posted by Astro Zombie at 12:17 PM on June 7, 2010 [5 favorites]


"
Am I mistaken in believing that she was talking about people who came from particular countries to live in a place they haven't got a legal right to live needing to go back to where they came from? Not where their ancestors came from, but where they personally physically came from?"--
are you talking about my grandmother, who came from Latvia and settled in NY? or the Pilgrims?
If she meant, as one comment suggested,the settlers go back to where they legally came from: that would be Israel and not Poland. Note to Helen: Israel legally established via the UN.

Helen: she has family roots in Lebanon...doesn't that explain something, or should she go back there?
There is no indication that she is referring to settlers but every indication that she refers to any and all Jews in the region....
Note that she readily quit the UPI the day after the Moon organization (Unification church) took it over, stating that it was "a bridge too far." Had ethical view then, right? Not in this instance.

Ps: it is not her age but her ingrained feelings...
posted by Postroad at 12:17 PM on June 7, 2010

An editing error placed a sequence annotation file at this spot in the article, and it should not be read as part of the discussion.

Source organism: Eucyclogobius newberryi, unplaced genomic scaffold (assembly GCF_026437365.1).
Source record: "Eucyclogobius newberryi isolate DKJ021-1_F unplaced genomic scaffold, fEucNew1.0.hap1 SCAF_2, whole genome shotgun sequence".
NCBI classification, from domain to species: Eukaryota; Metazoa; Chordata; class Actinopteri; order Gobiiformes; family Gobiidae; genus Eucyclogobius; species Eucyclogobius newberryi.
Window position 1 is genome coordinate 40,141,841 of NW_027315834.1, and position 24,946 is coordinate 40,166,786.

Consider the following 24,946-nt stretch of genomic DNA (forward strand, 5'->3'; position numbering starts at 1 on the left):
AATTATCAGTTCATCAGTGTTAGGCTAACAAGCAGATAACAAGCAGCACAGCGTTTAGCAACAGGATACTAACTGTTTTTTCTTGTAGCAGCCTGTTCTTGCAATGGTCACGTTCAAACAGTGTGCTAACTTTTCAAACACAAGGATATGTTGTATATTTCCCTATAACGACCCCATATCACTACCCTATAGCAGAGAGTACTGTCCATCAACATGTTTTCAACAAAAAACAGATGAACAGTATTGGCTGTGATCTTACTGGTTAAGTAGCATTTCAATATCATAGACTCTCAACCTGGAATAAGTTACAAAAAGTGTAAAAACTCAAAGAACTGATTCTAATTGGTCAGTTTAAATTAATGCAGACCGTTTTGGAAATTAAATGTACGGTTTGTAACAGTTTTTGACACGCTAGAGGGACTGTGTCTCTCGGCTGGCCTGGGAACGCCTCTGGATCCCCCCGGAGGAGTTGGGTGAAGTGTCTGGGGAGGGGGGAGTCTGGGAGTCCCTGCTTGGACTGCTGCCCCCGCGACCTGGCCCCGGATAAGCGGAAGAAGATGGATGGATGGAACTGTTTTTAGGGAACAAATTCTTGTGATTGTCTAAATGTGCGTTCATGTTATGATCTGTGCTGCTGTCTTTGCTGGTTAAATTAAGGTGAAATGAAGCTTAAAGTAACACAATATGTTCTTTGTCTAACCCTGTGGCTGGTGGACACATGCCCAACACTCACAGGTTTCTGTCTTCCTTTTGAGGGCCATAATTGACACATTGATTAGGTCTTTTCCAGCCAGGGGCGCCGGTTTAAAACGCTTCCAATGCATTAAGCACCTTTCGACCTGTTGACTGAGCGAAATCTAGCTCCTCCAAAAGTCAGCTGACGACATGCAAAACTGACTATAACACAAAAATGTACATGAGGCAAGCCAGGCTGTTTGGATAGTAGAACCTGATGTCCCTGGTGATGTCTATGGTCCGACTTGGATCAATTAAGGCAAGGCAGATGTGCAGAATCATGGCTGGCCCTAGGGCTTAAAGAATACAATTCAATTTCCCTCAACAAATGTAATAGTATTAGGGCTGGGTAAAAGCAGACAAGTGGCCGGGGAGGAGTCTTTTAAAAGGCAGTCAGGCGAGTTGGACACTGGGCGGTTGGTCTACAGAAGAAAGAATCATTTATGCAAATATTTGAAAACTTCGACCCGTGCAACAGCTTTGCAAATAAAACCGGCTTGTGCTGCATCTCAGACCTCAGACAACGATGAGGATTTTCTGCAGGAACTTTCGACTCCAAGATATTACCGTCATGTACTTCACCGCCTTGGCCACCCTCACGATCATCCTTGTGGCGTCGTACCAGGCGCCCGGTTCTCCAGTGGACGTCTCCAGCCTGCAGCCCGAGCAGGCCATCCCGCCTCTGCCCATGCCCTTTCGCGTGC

What I find offensive is the right wing "rage" over this. Fake rage from a group of people that only support Israel in hopes that Israel rebuilds the temple so Jesus comes back. Personally, I'm in Helen's corner.
posted by zzazazz at 12:21 PM on June 7, 2010 [3 favorites]


She said something offensive, and she knew it, no matter what she may have actually meant by "Jews" or by "Palestine" or whatever.
The standard procedure for these things is loss of current job and not being taken seriously any more (if she ever has been in the last 30 years).
It's not as if firing her is a tragic loss of a potential career or anything. She's been done for a while now.
posted by rocket88 at 12:22 PM on June 7, 2010


What, are you kidding me? She's a very influential and respected journalist.
posted by Pope Guilty at 12:24 PM on June 7, 2010 [1 favorite]


"There are 25,000 Jews in Poland, total; if all of them moved to the West Bank and East Jerusalem tomorrow, they would represent a grand total of six percent of the total Jewish population there. "

And where would they move to? Oh, I know, let's build some settlements. But where? Hey, no one (Jewish) is using that land over there!
posted by wah at 12:24 PM on June 7, 2010 [1 favorite]


And where would they move to? Oh, I know, let's build some settlements. But where? Hey, no one (Jewish) is using that land over there!

Yes, that would be a problem, if 25,000 Polish Jews were actually doing that. The point of my comment was that it's not happening, and so Helen Thomas telling them to go back to Poland is bizarre.
posted by Astro Zombie at 12:26 PM on June 7, 2010 [1 favorite]


A little heart and empathy is required for god's sake.

The state of Israel could learn that lesson, too.
posted by xmutex at 12:29 PM on June 7, 2010


The state of Israel could learn that lesson, too.

I am not sure there isn't a single nation-state on earth who wouldn't benefit from that lesson.